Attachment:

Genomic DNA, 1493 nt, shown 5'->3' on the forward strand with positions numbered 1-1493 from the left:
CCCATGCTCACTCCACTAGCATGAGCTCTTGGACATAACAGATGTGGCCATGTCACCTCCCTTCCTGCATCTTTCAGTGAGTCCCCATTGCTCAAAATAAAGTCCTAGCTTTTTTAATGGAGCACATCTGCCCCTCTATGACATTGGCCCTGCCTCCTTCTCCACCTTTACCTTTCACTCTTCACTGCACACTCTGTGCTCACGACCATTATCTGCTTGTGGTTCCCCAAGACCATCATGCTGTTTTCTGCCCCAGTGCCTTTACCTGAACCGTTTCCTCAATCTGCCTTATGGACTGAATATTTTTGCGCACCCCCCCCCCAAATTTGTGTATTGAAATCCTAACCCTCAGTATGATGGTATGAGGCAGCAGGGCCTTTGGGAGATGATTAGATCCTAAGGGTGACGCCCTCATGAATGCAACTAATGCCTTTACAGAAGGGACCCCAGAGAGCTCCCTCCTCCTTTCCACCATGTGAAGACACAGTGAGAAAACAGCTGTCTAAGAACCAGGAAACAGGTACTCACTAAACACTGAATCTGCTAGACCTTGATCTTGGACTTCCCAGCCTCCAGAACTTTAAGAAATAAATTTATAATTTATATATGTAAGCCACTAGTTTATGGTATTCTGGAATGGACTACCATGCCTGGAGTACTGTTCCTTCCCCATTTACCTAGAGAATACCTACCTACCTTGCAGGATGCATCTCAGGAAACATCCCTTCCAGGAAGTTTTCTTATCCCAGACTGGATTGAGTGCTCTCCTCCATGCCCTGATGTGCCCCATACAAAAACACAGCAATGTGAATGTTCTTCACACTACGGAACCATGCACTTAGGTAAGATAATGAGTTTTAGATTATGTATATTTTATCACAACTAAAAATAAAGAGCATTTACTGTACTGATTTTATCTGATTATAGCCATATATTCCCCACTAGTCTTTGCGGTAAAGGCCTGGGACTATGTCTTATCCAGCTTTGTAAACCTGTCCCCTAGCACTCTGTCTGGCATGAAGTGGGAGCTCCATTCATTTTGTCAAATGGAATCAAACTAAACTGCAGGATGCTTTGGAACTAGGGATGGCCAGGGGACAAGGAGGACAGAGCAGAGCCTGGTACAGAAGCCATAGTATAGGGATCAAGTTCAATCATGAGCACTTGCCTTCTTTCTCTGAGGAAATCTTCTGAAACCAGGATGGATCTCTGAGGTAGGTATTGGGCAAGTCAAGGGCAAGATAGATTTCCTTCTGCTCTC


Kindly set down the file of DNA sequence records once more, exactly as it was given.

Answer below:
Genomic DNA, 1493 nt, shown 5'->3' on the forward strand with positions numbered 1-1493 from the left:
CCCATGCTCACTCCACTAGCATGAGCTCTTGGACATAACAGATGTGGCCATGTCACCTCCCTTCCTGCATCTTTCAGTGAGTCCCCATTGCTCAAAATAAAGTCCTAGCTTTTTTAATGGAGCACATCTGCCCCTCTATGACATTGGCCCTGCCTCCTTCTCCACCTTTACCTTTCACTCTTCACTGCACACTCTGTGCTCACGACCATTATCTGCTTGTGGTTCCCCAAGACCATCATGCTGTTTTCTGCCCCAGTGCCTTTACCTGAACCGTTTCCTCAATCTGCCTTATGGACTGAATATTTTTGCGCACCCCCCCCCCAAATTTGTGTATTGAAATCCTAACCCTCAGTATGATGGTATGAGGCAGCAGGGCCTTTGGGAGATGATTAGATCCTAAGGGTGACGCCCTCATGAATGCAACTAATGCCTTTACAGAAGGGACCCCAGAGAGCTCCCTCCTCCTTTCCACCATGTGAAGACACAGTGAGAAAACAGCTGTCTAAGAACCAGGAAACAGGTACTCACTAAACACTGAATCTGCTAGACCTTGATCTTGGACTTCCCAGCCTCCAGAACTTTAAGAAATAAATTTATAATTTATATATGTAAGCCACTAGTTTATGGTATTCTGGAATGGACTACCATGCCTGGAGTACTGTTCCTTCCCCATTTACCTAGAGAATACCTACCTACCTTGCAGGATGCATCTCAGGAAACATCCCTTCCAGGAAGTTTTCTTATCCCAGACTGGATTGAGTGCTCTCCTCCATGCCCTGATGTGCCCCATACAAAAACACAGCAATGTGAATGTTCTTCACACTACGGAACCATGCACTTAGGTAAGATAATGAGTTTTAGATTATGTATATTTTATCACAACTAAAAATAAAGAGCATTTACTGTACTGATTTTATCTGATTATAGCCATATATTCCCCACTAGTCTTTGCGGTAAAGGCCTGGGACTATGTCTTATCCAGCTTTGTAAACCTGTCCCCTAGCACTCTGTCTGGCATGAAGTGGGAGCTCCATTCATTTTGTCAAATGGAATCAAACTAAACTGCAGGATGCTTTGGAACTAGGGATGGCCAGGGGACAAGGAGGACAGAGCAGAGCCTGGTACAGAAGCCATAGTATAGGGATCAAGTTCAATCATGAGCACTTGCCTTCTTTCTCTGAGGAAATCTTCTGAAACCAGGATGGATCTCTGAGGTAGGTATTGGGCAAGTCAAGGGCAAGATAGATTTCCTTCTGCTCTC